According to the CFPB, Toyota wrongly reported customer accounts to the credit bureaus as delinquent, when consumers had already returned the leased car to the company. Toyota did not correct the erroneous reports in a timely manner, even when they knew the information was false, said the CFPB.

Toyota will pay nearly $48 million to consumers who: 

  • did not receive refunds;
  • were unable to cancel their optional insurance; and/or
  • had their credit records damaged.

In addition to stopping these practices, Toyota must make it easy for consumers to cancel unwanted coverage, and must pay a $12 million fine to the CFPB’s victims relief fund.

CFPB considers a ban on all medical debt in credit reports

The CFPB is proposing to prohibit credit bureaus from reporting any medical debt—and medical debt collections—on people’s credit reports. 

About 20% of Americans have medical debt listed on their credit records, some of which they don’t owe. Medical debts may be the responsibility of a health insurer or an error on one’s credit report. 

Based on CFPB research, the Bureau believes that medical bills should be removed from credit reports because medical debt is “less predictive” of whether consumers will pay future bills than other types of debt are. Often, medical bills are unexpected and unavoidable, whether we can afford them or not. This proposal would not eliminate consumers’ responsibility to pay their legitimate medical bills; it would help limit the influence medical debt can have on people’s ability to get future credit. Poor credit scores and credit reports can destroy a consumer’s chances to get loans, insurance, a mortgage or rental housing, or a job.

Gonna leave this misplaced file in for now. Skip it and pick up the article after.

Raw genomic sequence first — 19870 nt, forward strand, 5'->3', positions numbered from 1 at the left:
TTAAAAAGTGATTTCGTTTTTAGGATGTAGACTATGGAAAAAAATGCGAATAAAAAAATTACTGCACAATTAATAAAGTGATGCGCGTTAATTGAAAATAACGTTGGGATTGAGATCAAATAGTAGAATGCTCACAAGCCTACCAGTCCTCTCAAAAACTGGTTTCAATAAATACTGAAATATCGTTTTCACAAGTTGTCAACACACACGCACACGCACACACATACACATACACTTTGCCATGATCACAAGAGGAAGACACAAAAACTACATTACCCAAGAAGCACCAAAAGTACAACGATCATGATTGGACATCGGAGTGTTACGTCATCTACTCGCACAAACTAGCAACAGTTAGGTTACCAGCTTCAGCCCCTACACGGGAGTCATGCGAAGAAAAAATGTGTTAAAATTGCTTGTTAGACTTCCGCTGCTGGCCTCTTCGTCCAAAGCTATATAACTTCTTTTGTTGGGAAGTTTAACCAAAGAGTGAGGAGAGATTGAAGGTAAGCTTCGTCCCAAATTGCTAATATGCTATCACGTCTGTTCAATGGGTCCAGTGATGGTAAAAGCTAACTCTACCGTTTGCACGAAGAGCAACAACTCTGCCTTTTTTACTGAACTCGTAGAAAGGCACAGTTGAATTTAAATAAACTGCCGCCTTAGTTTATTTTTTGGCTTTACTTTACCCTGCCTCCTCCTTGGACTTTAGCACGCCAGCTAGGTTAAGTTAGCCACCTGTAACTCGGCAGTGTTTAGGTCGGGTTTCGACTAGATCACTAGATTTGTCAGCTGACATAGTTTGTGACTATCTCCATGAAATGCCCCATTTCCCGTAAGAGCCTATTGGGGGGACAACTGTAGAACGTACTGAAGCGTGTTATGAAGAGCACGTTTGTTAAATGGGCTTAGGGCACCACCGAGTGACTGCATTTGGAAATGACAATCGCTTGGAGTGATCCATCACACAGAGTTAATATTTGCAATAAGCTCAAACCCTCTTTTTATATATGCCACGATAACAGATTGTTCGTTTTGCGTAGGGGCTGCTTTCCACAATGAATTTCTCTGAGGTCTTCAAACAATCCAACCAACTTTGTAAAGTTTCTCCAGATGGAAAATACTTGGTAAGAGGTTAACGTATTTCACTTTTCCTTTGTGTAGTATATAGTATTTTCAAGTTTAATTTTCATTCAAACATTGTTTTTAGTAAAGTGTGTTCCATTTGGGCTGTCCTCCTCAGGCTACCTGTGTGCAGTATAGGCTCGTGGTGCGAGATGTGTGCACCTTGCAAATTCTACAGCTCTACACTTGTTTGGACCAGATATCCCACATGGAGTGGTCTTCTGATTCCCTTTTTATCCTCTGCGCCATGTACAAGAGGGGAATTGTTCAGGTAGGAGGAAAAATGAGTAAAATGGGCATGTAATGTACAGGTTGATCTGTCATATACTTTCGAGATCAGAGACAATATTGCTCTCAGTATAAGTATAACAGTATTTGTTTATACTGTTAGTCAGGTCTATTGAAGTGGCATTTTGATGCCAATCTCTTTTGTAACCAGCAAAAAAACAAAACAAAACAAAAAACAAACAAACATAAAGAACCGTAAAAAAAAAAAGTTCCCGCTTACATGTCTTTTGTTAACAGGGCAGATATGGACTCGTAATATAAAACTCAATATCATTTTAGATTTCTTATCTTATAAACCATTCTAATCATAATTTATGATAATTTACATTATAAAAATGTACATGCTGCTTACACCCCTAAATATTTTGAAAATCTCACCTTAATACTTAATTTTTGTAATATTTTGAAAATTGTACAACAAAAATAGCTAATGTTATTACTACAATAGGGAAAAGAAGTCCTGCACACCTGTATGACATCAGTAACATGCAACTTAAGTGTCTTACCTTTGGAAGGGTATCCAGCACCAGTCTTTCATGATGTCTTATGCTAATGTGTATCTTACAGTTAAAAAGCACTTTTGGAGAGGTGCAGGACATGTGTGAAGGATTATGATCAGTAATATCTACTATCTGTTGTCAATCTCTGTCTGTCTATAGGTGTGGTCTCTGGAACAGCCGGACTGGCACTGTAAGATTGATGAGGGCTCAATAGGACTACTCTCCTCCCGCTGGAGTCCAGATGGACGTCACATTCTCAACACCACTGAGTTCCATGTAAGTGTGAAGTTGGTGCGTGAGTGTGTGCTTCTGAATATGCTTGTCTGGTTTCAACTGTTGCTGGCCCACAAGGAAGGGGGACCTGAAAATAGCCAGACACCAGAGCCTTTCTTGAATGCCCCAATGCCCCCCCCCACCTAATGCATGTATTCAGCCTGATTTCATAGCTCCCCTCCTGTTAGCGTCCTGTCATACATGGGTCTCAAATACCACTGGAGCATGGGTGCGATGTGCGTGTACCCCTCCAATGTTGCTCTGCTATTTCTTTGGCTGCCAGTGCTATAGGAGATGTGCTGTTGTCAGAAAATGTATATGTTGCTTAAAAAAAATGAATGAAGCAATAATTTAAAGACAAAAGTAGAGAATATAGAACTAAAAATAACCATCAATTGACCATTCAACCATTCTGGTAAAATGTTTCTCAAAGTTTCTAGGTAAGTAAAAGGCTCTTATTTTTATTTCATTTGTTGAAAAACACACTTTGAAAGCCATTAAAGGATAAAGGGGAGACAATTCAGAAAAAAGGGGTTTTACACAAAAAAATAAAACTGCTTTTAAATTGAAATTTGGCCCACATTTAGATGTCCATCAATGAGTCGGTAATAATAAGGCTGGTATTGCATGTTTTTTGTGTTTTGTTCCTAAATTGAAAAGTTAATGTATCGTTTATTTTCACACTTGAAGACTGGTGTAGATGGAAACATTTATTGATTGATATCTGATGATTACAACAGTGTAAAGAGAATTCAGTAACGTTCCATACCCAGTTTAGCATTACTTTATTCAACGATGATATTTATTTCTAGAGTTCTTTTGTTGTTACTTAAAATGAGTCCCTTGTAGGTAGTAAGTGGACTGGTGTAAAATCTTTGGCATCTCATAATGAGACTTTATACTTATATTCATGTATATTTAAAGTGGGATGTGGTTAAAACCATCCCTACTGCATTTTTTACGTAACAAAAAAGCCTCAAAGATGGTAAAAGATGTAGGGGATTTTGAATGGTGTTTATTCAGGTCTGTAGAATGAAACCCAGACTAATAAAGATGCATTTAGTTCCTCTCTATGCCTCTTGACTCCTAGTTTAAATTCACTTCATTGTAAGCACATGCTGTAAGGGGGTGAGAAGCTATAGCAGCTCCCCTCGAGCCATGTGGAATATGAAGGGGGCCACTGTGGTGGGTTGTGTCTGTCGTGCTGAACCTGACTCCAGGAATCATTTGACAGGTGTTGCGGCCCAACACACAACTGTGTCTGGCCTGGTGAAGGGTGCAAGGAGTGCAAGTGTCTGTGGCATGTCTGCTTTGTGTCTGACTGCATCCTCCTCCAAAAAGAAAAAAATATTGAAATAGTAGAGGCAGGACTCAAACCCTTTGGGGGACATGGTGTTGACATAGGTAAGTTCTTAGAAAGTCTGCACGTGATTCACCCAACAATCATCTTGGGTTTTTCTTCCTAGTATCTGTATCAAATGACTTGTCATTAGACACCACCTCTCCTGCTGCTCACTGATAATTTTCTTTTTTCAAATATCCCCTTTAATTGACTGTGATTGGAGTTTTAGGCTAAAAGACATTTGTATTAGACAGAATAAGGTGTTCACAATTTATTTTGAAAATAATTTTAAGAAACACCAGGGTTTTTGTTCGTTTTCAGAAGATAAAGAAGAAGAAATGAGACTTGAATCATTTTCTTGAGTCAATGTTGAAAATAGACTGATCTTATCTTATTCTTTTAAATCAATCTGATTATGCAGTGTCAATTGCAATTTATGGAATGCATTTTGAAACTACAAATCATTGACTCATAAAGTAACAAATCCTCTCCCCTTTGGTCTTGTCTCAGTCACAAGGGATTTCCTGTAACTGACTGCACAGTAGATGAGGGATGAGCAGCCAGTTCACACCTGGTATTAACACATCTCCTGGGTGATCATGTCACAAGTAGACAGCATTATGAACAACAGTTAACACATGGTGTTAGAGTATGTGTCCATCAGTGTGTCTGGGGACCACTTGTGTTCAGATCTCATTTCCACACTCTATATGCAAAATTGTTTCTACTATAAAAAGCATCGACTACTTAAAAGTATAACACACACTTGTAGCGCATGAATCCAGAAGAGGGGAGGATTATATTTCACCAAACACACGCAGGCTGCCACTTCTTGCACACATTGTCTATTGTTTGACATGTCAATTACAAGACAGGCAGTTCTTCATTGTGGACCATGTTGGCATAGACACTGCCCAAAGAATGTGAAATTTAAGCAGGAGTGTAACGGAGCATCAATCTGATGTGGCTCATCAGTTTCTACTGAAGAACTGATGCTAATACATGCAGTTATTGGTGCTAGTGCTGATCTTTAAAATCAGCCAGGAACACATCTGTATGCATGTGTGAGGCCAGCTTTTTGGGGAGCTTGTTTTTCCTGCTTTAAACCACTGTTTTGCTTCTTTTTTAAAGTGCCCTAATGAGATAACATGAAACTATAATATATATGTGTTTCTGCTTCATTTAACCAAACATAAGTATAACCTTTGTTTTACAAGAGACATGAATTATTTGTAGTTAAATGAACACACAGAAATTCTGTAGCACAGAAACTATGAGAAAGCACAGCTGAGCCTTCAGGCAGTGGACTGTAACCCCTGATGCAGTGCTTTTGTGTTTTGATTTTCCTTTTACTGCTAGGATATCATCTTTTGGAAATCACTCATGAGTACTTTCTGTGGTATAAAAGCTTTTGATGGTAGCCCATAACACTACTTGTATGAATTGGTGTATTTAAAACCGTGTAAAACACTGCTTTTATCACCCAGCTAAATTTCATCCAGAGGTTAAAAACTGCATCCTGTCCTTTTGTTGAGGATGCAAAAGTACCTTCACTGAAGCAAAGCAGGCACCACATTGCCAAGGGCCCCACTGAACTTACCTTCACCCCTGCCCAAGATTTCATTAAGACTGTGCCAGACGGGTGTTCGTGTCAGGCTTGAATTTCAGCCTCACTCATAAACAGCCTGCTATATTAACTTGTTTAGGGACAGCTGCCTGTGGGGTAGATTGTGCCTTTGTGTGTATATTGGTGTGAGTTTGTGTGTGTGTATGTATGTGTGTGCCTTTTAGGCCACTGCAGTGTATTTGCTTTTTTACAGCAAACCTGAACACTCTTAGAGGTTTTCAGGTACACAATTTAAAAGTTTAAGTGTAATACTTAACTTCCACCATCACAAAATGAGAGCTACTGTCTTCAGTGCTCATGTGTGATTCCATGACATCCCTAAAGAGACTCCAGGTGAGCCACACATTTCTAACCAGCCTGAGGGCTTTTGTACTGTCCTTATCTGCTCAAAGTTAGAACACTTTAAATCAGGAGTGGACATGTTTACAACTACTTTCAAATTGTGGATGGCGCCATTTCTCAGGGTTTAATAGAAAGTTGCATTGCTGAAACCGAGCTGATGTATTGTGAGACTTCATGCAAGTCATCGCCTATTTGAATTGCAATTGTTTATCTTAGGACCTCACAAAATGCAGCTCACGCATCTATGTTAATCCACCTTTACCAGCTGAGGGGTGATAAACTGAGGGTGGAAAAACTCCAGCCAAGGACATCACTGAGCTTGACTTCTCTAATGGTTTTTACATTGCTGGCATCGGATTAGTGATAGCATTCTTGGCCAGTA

Opponents might sue the CFPB over the plan to ban medical debt on credit records, believing that it would hurt lenders’ ability to evaluate a borrower’s capacity to repay their loans. Meanwhile, New York and Colorado recently passed laws making it illegal to report medical debt on a credit report in their states.

As part of this same effort, the Consumer Bureau is proposing to have data brokers fall under the obligations of the Fair Credit Reporting Act (FCRA), which would limit data brokers’ ability to sell some of our personal financial data to only when consumers have applied for credit, insurance, housing or employment. It would also require data brokers to ensure the data’s accuracy and to resolve problems when consumers dispute incorrect information that is connected to them. 

The Bureau’s formal proposed FCRA rule is expected to be released early this year.